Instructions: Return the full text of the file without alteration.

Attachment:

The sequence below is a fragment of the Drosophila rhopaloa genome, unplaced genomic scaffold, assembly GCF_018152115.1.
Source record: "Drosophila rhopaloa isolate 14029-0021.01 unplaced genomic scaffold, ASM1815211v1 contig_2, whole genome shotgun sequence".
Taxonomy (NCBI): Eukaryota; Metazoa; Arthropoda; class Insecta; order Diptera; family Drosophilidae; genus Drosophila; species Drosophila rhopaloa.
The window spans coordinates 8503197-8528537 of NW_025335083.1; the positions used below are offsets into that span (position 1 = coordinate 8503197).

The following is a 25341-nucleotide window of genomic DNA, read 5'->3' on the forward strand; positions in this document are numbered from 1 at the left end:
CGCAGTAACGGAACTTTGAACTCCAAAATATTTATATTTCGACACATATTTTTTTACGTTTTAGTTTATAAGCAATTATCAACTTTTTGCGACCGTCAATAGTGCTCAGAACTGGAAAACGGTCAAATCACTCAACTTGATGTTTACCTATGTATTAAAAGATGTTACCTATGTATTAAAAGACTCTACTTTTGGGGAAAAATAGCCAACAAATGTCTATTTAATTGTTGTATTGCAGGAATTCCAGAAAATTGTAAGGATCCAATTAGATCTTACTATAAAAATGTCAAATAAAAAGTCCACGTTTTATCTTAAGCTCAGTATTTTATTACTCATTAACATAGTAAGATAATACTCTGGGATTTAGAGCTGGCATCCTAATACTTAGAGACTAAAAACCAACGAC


The sequence below is a fragment of the Drosophila rhopaloa genome, unplaced genomic scaffold, assembly GCF_018152115.1.
Source record: "Drosophila rhopaloa isolate 14029-0021.01 unplaced genomic scaffold, ASM1815211v1 contig_2, whole genome shotgun sequence".
Taxonomy (NCBI): Eukaryota; Metazoa; Arthropoda; class Insecta; order Diptera; family Drosophilidae; genus Drosophila; species Drosophila rhopaloa.
The window spans coordinates 8503197-8528537 of NW_025335083.1; the positions used below are offsets into that span (position 1 = coordinate 8503197).

The following is a 25341-nucleotide window of genomic DNA, read 5'->3' on the forward strand; positions in this document are numbered from 1 at the left end:
CGCAGTAACGGAACTTTGAACTCCAAAATATTTATATTTCGACACATATTTTTTTACGTTTTAGTTTATAAGCAATTATCAACTTTTTGCGACCGTCAATAGTGCTCAGAACTGGAAAACGGTCAAATCACTCAACTTGATGTTTACCTATGTATTAAAAGATGTTACCTATGTATTAAAAGACTCTACTTTTGGGGAAAAATAGCCAACAAATGTCTATTTAATTGTTGTATTGCAGGAATTCCAGAAAATTGTAAGGATCCAATTAGATCTTACTATAAAAATGTCAAATAAAAAGTCCACGTTTTATCTTAAGCTCAGTATTTTATTACTCATTAACATAGTAAGATAATACTCTGGGATTTAGAGCTGGCATCCTAATACTTAGAGACTAAAAACCAACGAC